If you are trying to select text to create highlights or citations, remember that you must now click or tap on the first word, and then click or tap on the last word.
One moment ...
Default project is now your active project.
Project items

Items saved from this book

This book has been saved
Highlights (0)
Some of your highlights are legacy items.

Highlights saved before July 30, 2012 will not be displayed on their respective source pages.

You can easily re-create the highlights by opening the book page or article, selecting the text, and clicking “Highlight.”

Citations (0)
Some of your citations are legacy items.

Any citation created before July 30, 2012 will labeled as a “Cited page.” New citations will be saved as cited passages, pages or articles.

We also added the ability to view new citations from your projects or the book or article where you created them.

Notes (0)
Bookmarks (0)

You have no saved items from this book

Project items include:
  • Saved book/article
  • Highlights
  • Quotes/citations
  • Notes
  • Bookmarks
Notes
Cite this page

Cited page

Style
Citations are available only to our active members.
Sign up now to cite pages or passages in MLA, APA and Chicago citation styles.

(Einhorn, 1992, p. 25)

(Einhorn 25)

1

1. Lois J. Einhorn, Abraham Lincoln, the Orator: Penetrating the Lincoln Legend (Westport, CT: Greenwood Press, 1992), 25, http://www.questia.com/read/27419298.

Cited page

Bookmark this page
School Effectiveness for Whom? Challenges to the School Effectiveness and School Improvement Movements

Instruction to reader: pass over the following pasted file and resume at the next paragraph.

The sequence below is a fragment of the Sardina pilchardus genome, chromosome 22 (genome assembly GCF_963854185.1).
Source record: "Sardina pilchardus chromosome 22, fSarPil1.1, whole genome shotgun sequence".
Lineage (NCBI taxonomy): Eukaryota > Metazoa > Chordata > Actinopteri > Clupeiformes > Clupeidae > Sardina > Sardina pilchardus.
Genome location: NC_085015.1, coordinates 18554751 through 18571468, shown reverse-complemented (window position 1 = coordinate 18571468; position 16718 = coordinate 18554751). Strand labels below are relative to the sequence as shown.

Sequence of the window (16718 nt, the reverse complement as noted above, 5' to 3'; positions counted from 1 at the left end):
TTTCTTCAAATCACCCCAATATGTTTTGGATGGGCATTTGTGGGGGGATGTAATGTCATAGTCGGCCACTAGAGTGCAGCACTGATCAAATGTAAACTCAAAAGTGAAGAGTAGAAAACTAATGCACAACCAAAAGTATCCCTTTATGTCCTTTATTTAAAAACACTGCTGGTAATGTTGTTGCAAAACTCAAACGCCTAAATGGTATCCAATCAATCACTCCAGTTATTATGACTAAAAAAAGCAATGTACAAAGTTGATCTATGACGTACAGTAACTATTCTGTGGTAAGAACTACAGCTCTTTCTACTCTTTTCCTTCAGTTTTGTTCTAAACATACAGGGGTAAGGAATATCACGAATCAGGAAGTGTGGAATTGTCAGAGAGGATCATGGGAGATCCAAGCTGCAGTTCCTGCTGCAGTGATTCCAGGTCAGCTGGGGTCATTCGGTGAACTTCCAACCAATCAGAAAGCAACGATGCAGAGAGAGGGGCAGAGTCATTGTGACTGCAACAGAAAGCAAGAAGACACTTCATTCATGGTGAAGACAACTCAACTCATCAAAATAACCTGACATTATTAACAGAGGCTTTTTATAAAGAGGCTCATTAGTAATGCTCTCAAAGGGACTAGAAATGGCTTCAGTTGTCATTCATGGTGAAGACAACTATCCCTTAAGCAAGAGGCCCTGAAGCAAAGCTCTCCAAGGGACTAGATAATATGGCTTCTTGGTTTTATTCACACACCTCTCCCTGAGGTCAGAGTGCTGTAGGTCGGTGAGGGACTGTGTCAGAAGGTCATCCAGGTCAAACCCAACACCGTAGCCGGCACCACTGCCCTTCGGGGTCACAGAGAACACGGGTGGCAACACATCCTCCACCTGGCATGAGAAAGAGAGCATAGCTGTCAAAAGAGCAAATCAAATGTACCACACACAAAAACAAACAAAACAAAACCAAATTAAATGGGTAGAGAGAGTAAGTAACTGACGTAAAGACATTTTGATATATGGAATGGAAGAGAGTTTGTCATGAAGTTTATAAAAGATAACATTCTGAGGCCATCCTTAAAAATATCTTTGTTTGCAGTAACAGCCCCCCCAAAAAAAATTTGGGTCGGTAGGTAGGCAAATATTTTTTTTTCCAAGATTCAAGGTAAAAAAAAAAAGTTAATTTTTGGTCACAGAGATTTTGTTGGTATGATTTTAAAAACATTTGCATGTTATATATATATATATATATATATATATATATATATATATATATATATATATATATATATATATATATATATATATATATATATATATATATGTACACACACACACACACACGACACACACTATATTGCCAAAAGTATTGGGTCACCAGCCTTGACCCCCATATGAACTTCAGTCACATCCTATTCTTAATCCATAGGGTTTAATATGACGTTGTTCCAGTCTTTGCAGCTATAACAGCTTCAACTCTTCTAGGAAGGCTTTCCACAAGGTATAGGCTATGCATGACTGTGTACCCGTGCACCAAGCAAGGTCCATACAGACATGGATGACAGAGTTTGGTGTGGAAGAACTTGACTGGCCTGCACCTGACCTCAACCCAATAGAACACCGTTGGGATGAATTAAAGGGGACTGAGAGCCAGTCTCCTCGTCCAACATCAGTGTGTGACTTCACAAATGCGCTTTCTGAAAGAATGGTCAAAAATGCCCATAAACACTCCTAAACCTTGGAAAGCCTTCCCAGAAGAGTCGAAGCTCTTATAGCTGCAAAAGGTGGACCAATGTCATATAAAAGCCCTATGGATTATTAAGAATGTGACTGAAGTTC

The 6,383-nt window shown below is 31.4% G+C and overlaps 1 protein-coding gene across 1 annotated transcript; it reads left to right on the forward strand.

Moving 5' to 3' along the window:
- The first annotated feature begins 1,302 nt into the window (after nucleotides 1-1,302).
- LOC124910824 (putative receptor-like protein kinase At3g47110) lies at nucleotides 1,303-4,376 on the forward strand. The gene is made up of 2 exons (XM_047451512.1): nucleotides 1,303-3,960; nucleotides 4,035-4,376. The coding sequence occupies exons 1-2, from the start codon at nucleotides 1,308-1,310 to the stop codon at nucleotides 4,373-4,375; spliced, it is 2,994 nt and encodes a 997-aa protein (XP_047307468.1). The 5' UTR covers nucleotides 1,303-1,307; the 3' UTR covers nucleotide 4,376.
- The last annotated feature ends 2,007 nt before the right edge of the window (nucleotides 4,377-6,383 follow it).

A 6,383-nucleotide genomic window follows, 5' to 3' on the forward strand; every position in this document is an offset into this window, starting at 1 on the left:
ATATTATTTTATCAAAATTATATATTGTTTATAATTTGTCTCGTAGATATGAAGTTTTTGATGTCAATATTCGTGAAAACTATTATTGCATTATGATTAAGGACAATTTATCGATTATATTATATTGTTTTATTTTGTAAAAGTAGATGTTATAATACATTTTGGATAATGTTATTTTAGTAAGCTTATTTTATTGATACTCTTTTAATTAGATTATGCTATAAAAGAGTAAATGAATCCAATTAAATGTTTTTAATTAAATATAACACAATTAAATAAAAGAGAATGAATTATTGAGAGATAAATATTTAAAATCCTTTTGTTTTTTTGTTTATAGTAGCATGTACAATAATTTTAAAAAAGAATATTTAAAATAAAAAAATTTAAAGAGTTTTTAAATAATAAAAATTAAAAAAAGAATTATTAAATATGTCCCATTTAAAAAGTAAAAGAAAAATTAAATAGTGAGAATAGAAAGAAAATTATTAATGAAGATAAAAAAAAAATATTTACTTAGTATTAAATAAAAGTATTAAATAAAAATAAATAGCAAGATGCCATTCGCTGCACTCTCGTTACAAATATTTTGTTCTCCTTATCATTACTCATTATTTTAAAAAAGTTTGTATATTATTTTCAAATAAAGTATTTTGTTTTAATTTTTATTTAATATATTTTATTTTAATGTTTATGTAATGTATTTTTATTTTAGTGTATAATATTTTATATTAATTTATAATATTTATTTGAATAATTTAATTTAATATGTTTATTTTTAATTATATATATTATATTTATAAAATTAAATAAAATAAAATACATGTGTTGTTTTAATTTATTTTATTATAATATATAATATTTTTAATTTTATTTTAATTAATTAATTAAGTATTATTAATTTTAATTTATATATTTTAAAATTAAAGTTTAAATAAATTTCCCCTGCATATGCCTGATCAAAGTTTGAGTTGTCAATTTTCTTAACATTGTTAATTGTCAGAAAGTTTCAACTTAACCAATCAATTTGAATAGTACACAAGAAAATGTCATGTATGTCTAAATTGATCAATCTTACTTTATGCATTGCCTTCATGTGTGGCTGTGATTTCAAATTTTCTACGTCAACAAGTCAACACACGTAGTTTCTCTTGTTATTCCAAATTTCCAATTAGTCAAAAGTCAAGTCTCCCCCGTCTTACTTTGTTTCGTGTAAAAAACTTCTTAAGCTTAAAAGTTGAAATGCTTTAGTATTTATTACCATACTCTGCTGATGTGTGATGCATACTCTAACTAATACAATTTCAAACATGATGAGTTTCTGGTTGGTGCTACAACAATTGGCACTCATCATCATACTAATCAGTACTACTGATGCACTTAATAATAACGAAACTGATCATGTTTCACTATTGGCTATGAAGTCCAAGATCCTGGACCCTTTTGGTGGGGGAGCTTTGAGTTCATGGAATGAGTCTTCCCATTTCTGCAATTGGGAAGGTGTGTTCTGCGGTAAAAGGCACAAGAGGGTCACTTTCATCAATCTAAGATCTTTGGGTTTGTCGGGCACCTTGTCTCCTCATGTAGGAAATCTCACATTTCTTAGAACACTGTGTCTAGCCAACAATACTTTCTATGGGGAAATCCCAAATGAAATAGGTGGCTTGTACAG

Table of contents

Table of contents

Settings

Settings

Typeface
Text size Smaller Larger Reset View mode
Search within

Search within this book

Look up

Look up a word

  • Dictionary
  • Thesaurus
Please submit a word or phrase above.
Print this page

Print this page

Why can't I print more than one page at a time?

Full screen
/ 197

matching results for page

Cited passage

Style
Citations are available only to our active members.
Sign up now to cite pages or passages in MLA, APA and Chicago citation styles.

"Portraying himself as an honest, ordinary person helped Lincoln identify with his audiences." (Einhorn, 1992, p. 25).

"Portraying himself as an honest, ordinary person helped Lincoln identify with his audiences." (Einhorn 25)

"Portraying himself as an honest, ordinary person helped Lincoln identify with his audiences."1

1. Lois J. Einhorn, Abraham Lincoln, the Orator: Penetrating the Lincoln Legend (Westport, CT: Greenwood Press, 1992), 25, http://www.questia.com/read/27419298.

Cited passage

Welcome to the new Questia Reader

The Questia Reader has been updated to provide you with an even better online reading experience.  It is now 100% Responsive, which means you can read our books and articles on any sized device you wish.  All of your favorite tools like notes, highlights, and citations are still here, but the way you select text has been updated to be easier to use, especially on touchscreen devices.  Here's how:

1. Click or tap the first word you want to select.
2. Click or tap the last word you want to select.

OK, got it!

Thanks for trying Questia!

Please continue trying out our research tools, but please note, full functionality is available only to our active members.

Your work will be lost once you leave this Web page.

For full access in an ad-free environment, sign up now for a FREE, 1-day trial.

Already a member? Log in now.